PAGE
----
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New life-saving equipment en route for North Okanagan, Lake Country paramedics

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New, life-saving equipment will soon be available for paramedics in the North Okanagan and Lake Country.

The groundbreaking pilot project between the Interior Health Authority (IHA) and B.C. Emergency Health Services (BCEHS) will see eight ambulances equipped with portable electrocardiogram (ECG) machines.

The machines will allow paramedics to perform immediate tests on patients to determine if their symptoms are due to a heart attack.

Currently, when patients have chest pain, they are brought to Vernon Jubilee Hospital (VJH), where an ECG is performed.

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If the chest pain is diagnosed as a STEMI – a serious form of heart attack where the coronary artery is blocked and a large part of the heart muscle is unable to receive blood, the patients are stabilized and transferred to the cardiac cath lab in Kelowna.

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The portable ECG machines will allow patients to be diagnosed immediately on the spot.

If it’s determined that the patient has suffered a STEMI heart attack,  they will be directly transferred to Kelowna and the cath lab and bypass VJH.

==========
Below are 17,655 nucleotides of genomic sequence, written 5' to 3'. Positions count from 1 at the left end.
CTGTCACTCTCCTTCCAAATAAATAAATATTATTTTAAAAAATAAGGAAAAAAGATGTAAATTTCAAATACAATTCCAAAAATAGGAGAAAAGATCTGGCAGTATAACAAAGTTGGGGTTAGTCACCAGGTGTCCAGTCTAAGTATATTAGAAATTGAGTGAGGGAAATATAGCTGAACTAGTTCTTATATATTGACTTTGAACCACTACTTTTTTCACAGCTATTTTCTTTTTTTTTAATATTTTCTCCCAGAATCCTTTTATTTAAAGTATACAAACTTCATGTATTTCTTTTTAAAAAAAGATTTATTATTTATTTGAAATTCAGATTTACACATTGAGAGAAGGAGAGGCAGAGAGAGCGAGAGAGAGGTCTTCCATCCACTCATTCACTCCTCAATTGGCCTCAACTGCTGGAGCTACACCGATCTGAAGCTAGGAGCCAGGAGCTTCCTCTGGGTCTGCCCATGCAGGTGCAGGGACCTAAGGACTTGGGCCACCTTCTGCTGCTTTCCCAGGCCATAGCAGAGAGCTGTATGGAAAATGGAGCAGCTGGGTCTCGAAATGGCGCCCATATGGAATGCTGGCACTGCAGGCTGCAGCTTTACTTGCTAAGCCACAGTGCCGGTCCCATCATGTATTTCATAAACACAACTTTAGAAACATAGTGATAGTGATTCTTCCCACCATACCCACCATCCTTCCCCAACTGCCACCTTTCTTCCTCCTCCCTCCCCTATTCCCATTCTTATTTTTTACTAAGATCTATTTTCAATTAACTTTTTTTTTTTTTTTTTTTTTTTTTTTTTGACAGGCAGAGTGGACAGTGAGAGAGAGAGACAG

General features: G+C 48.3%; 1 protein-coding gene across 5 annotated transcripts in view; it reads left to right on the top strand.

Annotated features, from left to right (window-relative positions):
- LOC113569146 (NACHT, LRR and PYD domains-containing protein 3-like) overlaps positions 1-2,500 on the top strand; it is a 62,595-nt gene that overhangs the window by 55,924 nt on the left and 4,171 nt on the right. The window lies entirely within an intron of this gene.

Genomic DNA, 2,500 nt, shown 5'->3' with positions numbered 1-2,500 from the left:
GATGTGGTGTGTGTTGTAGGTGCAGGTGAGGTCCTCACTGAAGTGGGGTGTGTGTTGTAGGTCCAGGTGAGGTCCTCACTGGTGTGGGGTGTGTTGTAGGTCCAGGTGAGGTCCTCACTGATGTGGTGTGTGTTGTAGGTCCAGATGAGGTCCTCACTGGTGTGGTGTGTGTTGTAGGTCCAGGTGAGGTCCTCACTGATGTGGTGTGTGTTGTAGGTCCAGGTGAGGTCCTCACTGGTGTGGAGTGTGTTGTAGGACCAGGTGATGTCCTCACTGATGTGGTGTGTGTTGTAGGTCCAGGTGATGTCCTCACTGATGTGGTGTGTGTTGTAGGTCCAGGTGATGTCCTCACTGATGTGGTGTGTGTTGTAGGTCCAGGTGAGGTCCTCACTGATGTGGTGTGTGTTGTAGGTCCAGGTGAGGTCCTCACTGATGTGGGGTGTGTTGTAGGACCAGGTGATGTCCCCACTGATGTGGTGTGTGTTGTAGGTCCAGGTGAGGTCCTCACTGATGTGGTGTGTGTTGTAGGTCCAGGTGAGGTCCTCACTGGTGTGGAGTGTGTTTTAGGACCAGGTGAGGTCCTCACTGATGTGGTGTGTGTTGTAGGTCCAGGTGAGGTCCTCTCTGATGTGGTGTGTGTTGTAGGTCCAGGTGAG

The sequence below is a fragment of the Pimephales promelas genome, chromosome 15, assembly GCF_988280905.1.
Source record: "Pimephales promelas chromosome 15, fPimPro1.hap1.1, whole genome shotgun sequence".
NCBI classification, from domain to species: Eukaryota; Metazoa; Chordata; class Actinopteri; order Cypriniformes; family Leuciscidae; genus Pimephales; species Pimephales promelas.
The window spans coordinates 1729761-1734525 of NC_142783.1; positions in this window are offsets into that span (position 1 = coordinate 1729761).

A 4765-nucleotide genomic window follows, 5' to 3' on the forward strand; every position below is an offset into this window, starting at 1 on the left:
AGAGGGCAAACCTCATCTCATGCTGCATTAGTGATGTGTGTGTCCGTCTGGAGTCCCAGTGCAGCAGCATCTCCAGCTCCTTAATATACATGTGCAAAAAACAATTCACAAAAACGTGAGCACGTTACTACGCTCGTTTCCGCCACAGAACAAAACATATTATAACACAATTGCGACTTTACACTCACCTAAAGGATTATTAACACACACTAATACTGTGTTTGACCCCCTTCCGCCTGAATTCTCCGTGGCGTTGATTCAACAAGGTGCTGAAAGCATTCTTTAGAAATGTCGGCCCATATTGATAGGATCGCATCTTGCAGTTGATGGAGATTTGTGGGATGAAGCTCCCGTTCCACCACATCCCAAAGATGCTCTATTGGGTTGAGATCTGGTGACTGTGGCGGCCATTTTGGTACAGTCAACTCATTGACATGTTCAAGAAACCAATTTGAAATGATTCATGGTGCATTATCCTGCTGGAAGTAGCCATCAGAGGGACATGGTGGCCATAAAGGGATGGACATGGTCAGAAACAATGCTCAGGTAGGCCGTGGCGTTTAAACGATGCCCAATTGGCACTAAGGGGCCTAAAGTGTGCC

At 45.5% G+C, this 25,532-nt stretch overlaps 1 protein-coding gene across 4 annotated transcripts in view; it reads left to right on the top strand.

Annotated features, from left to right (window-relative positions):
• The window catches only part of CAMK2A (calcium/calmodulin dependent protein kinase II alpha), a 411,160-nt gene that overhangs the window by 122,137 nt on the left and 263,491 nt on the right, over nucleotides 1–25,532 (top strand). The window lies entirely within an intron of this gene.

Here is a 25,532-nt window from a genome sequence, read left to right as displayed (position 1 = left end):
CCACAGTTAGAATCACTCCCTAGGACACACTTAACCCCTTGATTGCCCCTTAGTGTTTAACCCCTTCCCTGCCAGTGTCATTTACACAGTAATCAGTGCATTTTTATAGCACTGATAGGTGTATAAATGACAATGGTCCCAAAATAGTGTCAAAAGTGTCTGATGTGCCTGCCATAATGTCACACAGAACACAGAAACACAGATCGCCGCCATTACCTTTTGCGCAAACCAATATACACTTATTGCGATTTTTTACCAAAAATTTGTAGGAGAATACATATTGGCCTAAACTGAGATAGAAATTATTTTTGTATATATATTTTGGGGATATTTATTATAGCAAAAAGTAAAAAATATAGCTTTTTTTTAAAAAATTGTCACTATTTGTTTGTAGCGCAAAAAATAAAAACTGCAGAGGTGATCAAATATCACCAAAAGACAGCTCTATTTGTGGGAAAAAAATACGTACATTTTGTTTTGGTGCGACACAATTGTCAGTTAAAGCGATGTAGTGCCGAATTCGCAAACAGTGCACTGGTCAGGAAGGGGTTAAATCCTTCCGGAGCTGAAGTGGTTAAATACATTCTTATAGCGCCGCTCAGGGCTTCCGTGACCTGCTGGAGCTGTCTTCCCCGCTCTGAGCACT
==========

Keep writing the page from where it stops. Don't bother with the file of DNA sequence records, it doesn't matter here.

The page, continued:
That will allow for expedited treatment and direct access to critical care.

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“When patients are experiencing a heart attack, restoring blood flow is paramount, as heart muscle tissue does not regenerate when it dies,” said Trevor Campbell, an advanced care paramedic practice educator for BCEHS.

“Within the first hour of onset of symptoms, you lose about 50 per cent of the available heart muscle tissue being supplied by the affected artery. Within three hours, you’ll lose two-thirds of it.”

The portable machines will allow for quicker treatment, which will improve a patient’s outcome.

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“It drives home how important it is to have a diagnosis as soon as possible, in order to have a healthy heart after a heart attack,” Campbell said.

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The eight portable ECG machines cost nearly $25,000 each.

They are being covered thanks to donations made to the Vernon Jubilee Hospital Foundation by people and organizations from Lake Country, Predator Ridge, Vernon and Armstrong.

“It is very exciting for us – our seven internists, the entire ICU and our Emergency teams – to make this service available to our patients,” said Dr. Danie Roux, the head of VJH’s department of medicine.

“When I’m on call, I see, on average, one to two STEMI patients per week. This is a fantastic initiative.”

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The new ECG machines also provide advanced vital sign monitors and defibrillators, which means paramedics will also have the ability to acquire advanced vital signs and perform non-invasive blood pressure monitoring.

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Those tests can help paramedics provide the most appropriate care outside a hospital.

The test results will then immediately be transmitted to emergency room physicians, who will be able to establish preliminary diagnoses and allow medical teams to be more prepared when a patient arrives.

According to BCEHS, online training for paramedics has now been completed and one-on-one training will commence in March.

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